If you look at a battle between two tennis players as a series of debates between various strokes and strategies, then today’s Miami Open quarterfinal between Maria Sakkari and Naomi Osaka tilted primarily on one major assertion: Sakkari’s ability to apply pressure to Osaka’s second serve with returns that were repeatedly forceful and even frequently untouchable. Given that Osaka only converted 38 percent of her first serves, it was easy to see how Sakkari earned a 6-0, 6-4 victory in 70 brisk and blustery minutes. Asked how important this win was for her, Sakkari said, “I would say that it's for sure one of the biggest ones. I think also beating Serena was equally big.”
As the two walked on the court, the number 23 came to mind: Osaka’s current win streak, Sakkari’s Miami seeding. Osaka is not just a star. She is a supernova, earning victories and popularity in all corners of the globe. Sakkari’s fate remains uncertain, but unquestionably, the 25-year-old Greek’s devotion to the sport is vivid, revealed with her strong commitment to fitness and the gradual improvements she has made each year. Still, history favored Osaka, who’d won three of their previous four matches and, at least on most occasions, plays a better version of the power baseline game Sakkari also favors.
The short view noted that Sakkari had a liberated feeling, the result of having fought off six match points in the previous round versus Jessica Pegula. “As I told you and everyone in our previous press conference,” said Sakkari, “these wins, it gave me a lot of confidence. I don't know how it works for other players, but it normally gives me a lot of confidence.” But the longer view favored Osaka, who’d won three of their previous four matches and, at least on most occasions, plays a better version of the power baseline game Sakkari also favors.
All that past aside, the first three points began as anticipated, Osaka reaching 40-love on her serve.
Then came the kind of twist that makes sports the rare form of surprise that is not bad for you, but can actually be rather enchanting. Osaka lost her serve. Sakkari held, broke, held. Serving at 0-4, Osaka dropped her 13th straight point on serve. Sakkari closed out the bagel at 15.
It was the first time Osaka had lost a set at love since her last loss, a 6-0, 6-3 defeat versus Sara Sorribes Tormo at a Billie Jean King Cup match 13 months ago. The point tally: Sakkari 26, Osaka eight.
Sakkari’s tactical approach was simple. More notable was its flawless execution. Amid the wind—a notable intruder on this debate—Osaka struggled repeatedly with her toss, missing one first serve after another. Sakkari then moved several feet inside the court, imposing herself with aggressive returns that put Osaka in a rare position of defense. In rallies, Sakkari drove deep and down the middle until she elicited a short ball, then cracked big off either side. This is often how Osaka wins. But here, she was the one having the racquet taken out of her hands. The wind also repeatedly derailed Osaka’s flat, laser-like groundstrokes.
Then came the plot turn. In the first game of the second set, Sakkari held three break points. Most notably, at 30-40, Osaka tossed in a meager 70 mph second serve. Sakkari lined up a forehand—nothing but net. Soon enough, Osaka escaped. All now seemed headed in her favor, Osaka soon taking a 4-1 lead. Even if she still wasn’t serving much better, Osaka had begun to find the range, particularly with her backhand. As just about always happens whenever a player wins a set 6-0, Sakkari had nowhere to go but down as she crossed past the narrow line separating aggression from low margin. Live by the flat drive, die by the flat drive.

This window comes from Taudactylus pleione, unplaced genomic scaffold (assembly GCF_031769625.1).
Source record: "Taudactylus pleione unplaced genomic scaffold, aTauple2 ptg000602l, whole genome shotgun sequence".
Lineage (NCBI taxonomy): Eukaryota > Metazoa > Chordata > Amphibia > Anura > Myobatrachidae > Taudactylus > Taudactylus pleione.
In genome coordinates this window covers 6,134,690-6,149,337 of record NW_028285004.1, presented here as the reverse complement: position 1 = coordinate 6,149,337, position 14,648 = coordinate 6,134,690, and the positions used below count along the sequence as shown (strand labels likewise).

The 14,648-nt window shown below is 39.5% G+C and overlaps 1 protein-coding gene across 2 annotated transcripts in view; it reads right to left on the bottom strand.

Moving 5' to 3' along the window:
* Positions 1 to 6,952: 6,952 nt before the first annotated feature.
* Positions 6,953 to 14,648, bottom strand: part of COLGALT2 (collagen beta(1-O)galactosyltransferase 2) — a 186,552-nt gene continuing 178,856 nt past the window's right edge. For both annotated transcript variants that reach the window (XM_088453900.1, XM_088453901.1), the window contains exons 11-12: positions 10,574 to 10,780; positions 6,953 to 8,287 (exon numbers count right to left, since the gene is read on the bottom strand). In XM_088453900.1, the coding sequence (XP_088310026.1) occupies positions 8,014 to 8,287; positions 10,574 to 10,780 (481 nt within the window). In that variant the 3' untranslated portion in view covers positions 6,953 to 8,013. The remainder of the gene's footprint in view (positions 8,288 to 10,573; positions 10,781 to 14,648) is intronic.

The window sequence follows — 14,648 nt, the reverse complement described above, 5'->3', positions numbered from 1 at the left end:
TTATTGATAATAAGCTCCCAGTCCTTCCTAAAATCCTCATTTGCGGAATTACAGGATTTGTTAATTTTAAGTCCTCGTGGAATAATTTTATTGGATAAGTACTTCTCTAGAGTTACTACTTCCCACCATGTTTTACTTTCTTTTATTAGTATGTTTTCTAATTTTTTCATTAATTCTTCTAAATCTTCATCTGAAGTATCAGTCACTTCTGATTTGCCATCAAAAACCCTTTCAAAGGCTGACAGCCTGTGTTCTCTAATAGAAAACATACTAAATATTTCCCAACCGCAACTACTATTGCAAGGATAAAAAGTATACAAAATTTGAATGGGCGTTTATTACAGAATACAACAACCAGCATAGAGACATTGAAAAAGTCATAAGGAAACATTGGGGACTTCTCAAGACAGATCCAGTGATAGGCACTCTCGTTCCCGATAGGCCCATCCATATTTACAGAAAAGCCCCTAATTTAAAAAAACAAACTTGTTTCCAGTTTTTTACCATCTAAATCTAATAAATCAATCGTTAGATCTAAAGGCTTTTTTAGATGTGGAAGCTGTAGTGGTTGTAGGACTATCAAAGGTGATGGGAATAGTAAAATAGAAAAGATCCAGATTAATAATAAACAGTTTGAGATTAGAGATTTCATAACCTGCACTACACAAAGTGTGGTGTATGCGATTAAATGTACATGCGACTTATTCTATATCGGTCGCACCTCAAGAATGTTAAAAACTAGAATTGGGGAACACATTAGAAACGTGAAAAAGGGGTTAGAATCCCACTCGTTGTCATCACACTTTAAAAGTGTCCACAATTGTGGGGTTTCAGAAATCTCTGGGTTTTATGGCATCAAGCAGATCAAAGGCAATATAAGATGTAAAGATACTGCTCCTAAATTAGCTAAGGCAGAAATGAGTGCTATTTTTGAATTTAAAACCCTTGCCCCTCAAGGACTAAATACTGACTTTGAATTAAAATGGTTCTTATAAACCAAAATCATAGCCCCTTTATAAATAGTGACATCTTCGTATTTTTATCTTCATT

“I felt like I was getting there,” said Osaka. “I felt that even though it wasn't like pretty tennis—like, I like to try to play perfectly, but, you know, that doesn't really happen most of the time, so I thought even though it wasn't pretty tennis, I was trying to find a way to win the set.”
But just when it appeared a third set was likely, Osaka lost focus. Serving at 4-2, she was broken. The next two games proved most pivotal. Sakkari served at 3-4, 30-40 and missed her first serve. This is usually the moment Osaka flips the switch. But here, Sakkari struck a superb 95 mph slider right down the T for a service winner, eventually holding for 4-all.
Said Sakkari, “I think I lost that a little bit in the beginning of the second set. So focusing on my strategy was the key. I knew that if I can break her back, then, you know, I can serve clever and I can serve the right way to just come back and win the second set, as well.”
In that 4-all game, Osaka went up 40-love—and then lost five straight points, including two with late forehands, another with a double-fault. With a chance to break—her 15th break point of the match—Sakkari crushed an emphatic crosscourt backhand return that Osaka hit into the net.
“Yeah, definitely my serve wasn't, my first serve wasn't going in at all today,” said Osaka. “I'm not really sure if it's technical. I don't think so, just because I felt like technique-wise I have been getting better. I also feel like with Wim we always do, like, serve practices, and the rhythm at this tournament was pretty good. So for me I felt like today's service problems kind of came out of nowhere.”
This close to the biggest win of her career, Sakkari was cucumber-cool, opening the 5-4 game with an ace and a service winner. At 40-15, Osaka struck a backhand long. One suspects she’ll seek to forget this day at the office as soon as possible. Meanwhile, Sakkari will always remember it. Everything from the wind to the similar playing styles, to the striking peaks and valleys, made this match as zero-sum as tennis gets.